- Weekly report on Human Right Violation in Iran
- Vahid Asghari refused to appear in the court
- Akbar Amini the political activist arrested
- Behnam Ibrahimzadeh summoned to return prison
- Arash Sadeghi’s hunger strike continues
- Two Kurds die of self-immolation
- Israel won't accept less than total halt of Iran's nuclear enrichment
- Rowhani vows 'moderation,' but won't halt nuclear program
- Israel will do everything to prevent another Holocaust
- Iran takes key step in nuclear reactor construction
- Iran Candidate Attacks Jalili’s ‘Stubborn’ Nuclear Diplomacy
- UN nuclear chief blasts Iran for leading IAEA 'in circles'
- Iran’s women discriminated against by law
- Women, Law and Sexuality in Iran
- Iranian women are second-class citizens
- Women skirt Iranian music ban with fancy dress
- Religious leaders ban 30 women from running for Iran's presidency
- Iranian cleric: Women can't be president in Iran
- Report: Iran sending 4,000 troops to aid Assad
- Syria: North Korean military 'advising Assad regime'
- Iran cuts Hamas’ funding for backing Syrian opposition
- Neighbors in Lebanese city fight Syrian proxy war
- Hezbollah takes Syria risk at Iran's behest: experts
- Iranian troops are fighting in Syria, says US
Wednesday 13 June 2012
French Foreign Minister Laurent Fabius says he will call on the UN Security Council to make United Nations envoy Kofi Annan's peace plan for Syria mandatory.
France would propose that Annan's six-point plan be enforced under the UN's Chapter Seven provision, he said on Wednesday, describing the conflict in Syria as a "civil war".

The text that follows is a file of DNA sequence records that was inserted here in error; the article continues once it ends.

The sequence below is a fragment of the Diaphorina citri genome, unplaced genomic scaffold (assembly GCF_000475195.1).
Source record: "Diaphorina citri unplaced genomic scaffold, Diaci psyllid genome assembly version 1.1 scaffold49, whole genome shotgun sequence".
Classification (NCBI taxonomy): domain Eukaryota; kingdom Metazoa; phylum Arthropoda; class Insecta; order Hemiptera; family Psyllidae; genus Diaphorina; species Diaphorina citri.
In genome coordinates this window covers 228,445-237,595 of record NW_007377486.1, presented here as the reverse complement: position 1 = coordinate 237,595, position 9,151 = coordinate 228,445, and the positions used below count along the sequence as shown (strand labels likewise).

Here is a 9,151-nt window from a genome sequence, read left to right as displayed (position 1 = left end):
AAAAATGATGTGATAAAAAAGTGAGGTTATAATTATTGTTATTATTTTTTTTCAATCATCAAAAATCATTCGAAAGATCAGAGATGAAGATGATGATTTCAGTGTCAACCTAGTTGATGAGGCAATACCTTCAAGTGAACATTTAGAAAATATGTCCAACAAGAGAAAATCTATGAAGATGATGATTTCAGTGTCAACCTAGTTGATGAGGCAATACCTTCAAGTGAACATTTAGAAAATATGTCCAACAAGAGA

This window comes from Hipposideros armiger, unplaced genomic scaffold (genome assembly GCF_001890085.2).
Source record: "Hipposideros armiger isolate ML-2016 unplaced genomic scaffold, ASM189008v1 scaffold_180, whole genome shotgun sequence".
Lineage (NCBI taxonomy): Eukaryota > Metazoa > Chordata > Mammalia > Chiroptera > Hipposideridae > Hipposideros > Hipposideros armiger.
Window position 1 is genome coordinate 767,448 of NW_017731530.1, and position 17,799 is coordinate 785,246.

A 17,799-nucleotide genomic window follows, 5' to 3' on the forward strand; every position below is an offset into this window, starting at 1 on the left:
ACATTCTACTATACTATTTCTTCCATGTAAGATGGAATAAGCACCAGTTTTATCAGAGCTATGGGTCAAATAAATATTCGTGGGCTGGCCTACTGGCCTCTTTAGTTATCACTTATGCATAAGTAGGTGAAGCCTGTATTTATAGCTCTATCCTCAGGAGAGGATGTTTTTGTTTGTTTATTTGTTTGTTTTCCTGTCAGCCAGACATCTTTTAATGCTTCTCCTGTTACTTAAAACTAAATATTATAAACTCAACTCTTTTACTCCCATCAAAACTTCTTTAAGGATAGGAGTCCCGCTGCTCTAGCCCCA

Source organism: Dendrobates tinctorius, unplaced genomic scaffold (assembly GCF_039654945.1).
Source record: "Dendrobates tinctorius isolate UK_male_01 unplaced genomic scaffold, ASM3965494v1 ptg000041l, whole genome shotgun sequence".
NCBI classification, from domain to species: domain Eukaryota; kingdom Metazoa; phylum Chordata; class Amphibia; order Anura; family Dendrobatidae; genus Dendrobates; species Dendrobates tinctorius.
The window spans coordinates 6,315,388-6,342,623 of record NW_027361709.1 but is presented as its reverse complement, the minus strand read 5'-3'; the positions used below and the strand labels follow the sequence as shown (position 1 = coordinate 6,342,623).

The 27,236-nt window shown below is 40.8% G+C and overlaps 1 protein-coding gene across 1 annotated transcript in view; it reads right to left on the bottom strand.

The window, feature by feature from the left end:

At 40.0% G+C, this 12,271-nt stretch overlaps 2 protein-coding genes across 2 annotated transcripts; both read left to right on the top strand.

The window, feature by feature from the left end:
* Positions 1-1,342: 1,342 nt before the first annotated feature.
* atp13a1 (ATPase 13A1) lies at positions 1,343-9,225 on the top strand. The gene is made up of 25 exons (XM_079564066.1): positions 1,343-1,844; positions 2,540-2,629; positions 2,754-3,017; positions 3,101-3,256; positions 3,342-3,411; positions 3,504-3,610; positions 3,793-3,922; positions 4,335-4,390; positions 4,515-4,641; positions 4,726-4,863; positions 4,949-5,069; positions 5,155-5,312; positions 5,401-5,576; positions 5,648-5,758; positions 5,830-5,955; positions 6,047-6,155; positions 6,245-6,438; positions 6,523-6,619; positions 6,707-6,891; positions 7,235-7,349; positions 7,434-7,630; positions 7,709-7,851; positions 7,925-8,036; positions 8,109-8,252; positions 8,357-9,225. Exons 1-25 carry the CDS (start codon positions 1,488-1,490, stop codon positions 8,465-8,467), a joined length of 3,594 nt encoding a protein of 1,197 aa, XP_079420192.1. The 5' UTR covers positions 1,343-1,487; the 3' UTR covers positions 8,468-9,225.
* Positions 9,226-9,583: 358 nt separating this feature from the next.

Fabius said he hoped Russia would agree to using Chapter Seven, a measures which can authorise the use of force, and he said that a no-fly zone was another option under discussion.
"We propose making the implementation of the Annan plan compulsory," he told a news conference. "We need to pass to the next speed at the Security Council and place the Annan plan under Chapter Seven - that is to say make it compulsory under pain of very heavy sanctions."
France would propose toughening sanctions on Syria at the next meeting of EU foreign ministers, Fabius said.
He said the international community would prepare a list of second-ranking military officials who would be pursued by
"They must understand that the only future is in resisting oppression. The time for taking a decision has arrived. They
Earlier on Wednesday, Russian Foreign Minister Sergei Lavrov told a news conference during a brief visit to Iran that Moscow was supplying "anti-air defence systems" to Damascus in a deal that "in no way violates international laws".
On Wednesday, US Secretary of State Hillary Clinton renewed her call on Russia to end arms deliveries to Syria, saying that the violence-torn nation was "spiralling toward civil war".
Clinton said she supported co-operation with Russia but stood firm on her call for an end to arms deliveries, a day after she charged that Moscow was sending "attack helicopters" to Syria that could "escalate the conflict".
Asked in Tehran about the helicopter allegation, Lavrov said only that Moscow was giving Damascus "conventional weapons" related to air defence and asserted that the deal complied with international law.